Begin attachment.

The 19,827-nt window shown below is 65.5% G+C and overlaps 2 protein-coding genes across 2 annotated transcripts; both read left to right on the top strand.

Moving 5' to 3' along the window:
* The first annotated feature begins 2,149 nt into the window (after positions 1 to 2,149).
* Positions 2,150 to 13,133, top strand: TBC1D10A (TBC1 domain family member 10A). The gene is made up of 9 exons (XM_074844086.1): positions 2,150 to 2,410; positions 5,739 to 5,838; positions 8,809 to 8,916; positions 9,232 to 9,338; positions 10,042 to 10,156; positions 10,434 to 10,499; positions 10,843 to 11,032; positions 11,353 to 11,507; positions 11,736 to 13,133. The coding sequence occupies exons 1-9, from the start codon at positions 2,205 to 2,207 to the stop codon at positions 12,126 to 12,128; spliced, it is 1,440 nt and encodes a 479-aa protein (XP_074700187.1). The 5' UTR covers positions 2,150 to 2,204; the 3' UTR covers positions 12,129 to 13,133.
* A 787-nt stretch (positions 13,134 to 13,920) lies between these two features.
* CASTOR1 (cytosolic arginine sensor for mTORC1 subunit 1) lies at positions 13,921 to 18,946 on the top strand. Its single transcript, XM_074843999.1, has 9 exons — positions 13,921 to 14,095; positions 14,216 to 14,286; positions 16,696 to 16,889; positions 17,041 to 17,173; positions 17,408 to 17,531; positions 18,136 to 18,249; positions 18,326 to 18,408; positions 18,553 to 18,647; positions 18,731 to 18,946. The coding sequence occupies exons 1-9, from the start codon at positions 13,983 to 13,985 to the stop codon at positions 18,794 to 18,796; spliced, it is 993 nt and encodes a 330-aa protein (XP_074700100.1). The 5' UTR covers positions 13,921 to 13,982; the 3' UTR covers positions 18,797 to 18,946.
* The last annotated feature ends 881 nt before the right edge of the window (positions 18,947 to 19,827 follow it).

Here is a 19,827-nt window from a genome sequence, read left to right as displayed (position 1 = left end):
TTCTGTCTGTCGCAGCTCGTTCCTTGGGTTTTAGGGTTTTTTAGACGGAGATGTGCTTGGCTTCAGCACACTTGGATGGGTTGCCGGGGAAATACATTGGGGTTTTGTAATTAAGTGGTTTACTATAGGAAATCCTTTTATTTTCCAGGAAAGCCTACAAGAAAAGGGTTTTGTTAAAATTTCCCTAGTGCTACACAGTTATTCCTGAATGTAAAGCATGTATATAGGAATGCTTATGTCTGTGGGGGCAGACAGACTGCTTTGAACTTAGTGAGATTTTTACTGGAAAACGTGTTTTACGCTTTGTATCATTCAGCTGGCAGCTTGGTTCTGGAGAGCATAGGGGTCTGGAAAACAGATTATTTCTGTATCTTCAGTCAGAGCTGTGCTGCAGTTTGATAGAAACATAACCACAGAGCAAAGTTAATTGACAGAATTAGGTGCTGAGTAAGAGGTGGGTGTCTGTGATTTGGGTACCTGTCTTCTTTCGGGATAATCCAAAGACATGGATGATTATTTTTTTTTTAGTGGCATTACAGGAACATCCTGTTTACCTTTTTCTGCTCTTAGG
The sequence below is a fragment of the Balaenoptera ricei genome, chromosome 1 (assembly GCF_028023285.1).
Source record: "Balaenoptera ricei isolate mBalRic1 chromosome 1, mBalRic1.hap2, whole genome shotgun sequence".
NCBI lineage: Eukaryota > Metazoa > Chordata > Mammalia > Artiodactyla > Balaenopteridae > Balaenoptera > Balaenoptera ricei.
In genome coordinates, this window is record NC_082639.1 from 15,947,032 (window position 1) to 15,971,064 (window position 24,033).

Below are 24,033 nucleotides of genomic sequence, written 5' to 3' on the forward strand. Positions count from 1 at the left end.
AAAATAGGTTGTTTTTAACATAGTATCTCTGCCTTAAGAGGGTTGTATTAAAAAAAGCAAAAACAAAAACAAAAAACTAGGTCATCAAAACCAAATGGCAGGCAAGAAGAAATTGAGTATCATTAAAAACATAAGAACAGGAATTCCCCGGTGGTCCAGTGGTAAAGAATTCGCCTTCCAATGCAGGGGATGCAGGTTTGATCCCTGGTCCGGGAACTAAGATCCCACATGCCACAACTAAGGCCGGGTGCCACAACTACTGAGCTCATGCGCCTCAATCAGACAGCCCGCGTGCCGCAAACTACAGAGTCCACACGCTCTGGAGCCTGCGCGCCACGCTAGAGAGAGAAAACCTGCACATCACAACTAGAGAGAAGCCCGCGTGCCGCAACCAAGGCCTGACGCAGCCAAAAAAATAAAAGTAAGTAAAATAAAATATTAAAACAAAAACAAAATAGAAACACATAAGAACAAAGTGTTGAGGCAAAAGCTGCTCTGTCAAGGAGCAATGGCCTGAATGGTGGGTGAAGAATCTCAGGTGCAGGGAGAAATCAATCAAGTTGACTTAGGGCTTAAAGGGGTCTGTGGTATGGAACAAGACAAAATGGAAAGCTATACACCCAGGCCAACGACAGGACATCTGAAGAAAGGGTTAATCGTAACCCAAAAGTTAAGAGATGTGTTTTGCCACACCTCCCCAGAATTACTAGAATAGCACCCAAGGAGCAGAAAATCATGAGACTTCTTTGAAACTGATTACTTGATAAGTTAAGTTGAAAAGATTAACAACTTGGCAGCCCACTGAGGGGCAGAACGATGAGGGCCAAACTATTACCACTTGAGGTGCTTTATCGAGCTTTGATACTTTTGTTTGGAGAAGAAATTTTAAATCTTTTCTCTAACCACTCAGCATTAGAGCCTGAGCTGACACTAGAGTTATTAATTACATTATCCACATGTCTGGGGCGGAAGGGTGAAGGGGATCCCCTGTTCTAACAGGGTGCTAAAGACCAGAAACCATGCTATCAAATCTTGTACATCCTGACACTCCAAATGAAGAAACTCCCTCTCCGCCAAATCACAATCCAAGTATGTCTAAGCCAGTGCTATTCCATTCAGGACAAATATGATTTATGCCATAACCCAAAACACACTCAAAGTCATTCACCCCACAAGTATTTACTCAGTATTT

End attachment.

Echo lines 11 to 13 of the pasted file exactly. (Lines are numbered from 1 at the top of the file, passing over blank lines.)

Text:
Source record: "Balaenoptera ricei isolate mBalRic1 chromosome 1, mBalRic1.hap2, whole genome shotgun sequence".
NCBI lineage: Eukaryota > Metazoa > Chordata > Mammalia > Artiodactyla > Balaenopteridae > Balaenoptera > Balaenoptera ricei.
In genome coordinates, this window is record NC_082639.1 from 15,947,032 (window position 1) to 15,971,064 (window position 24,033).